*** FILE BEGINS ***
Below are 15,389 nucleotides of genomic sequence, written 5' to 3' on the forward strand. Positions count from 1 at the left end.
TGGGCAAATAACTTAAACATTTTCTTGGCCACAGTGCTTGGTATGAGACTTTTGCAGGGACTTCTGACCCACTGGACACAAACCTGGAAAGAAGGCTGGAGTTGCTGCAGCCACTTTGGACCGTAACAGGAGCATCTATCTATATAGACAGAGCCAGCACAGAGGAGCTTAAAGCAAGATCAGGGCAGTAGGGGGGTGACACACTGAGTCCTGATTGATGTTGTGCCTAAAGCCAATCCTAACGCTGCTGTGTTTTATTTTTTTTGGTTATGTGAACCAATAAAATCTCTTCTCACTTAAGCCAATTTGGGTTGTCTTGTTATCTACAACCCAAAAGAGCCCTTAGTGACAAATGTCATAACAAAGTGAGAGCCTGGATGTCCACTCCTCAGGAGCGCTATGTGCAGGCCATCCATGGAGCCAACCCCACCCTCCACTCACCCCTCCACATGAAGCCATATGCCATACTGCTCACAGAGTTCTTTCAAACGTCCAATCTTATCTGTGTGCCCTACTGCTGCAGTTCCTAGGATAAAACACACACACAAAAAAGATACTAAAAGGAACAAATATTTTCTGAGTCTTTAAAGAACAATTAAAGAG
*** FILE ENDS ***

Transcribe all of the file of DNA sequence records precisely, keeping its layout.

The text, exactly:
Below are 15,389 nucleotides of genomic sequence, written 5' to 3' on the forward strand. Positions count from 1 at the left end.
TGGGCAAATAACTTAAACATTTTCTTGGCCACAGTGCTTGGTATGAGACTTTTGCAGGGACTTCTGACCCACTGGACACAAACCTGGAAAGAAGGCTGGAGTTGCTGCAGCCACTTTGGACCGTAACAGGAGCATCTATCTATATAGACAGAGCCAGCACAGAGGAGCTTAAAGCAAGATCAGGGCAGTAGGGGGGTGACACACTGAGTCCTGATTGATGTTGTGCCTAAAGCCAATCCTAACGCTGCTGTGTTTTATTTTTTTTGGTTATGTGAACCAATAAAATCTCTTCTCACTTAAGCCAATTTGGGTTGTCTTGTTATCTACAACCCAAAAGAGCCCTTAGTGACAAATGTCATAACAAAGTGAGAGCCTGGATGTCCACTCCTCAGGAGCGCTATGTGCAGGCCATCCATGGAGCCAACCCCACCCTCCACTCACCCCTCCACATGAAGCCATATGCCATACTGCTCACAGAGTTCTTTCAAACGTCCAATCTTATCTGTGTGCCCTACTGCTGCAGTTCCTAGGATAAAACACACACACAAAAAAGATACTAAAAGGAACAAATATTTTCTGAGTCTTTAAAGAACAATTAAAGAG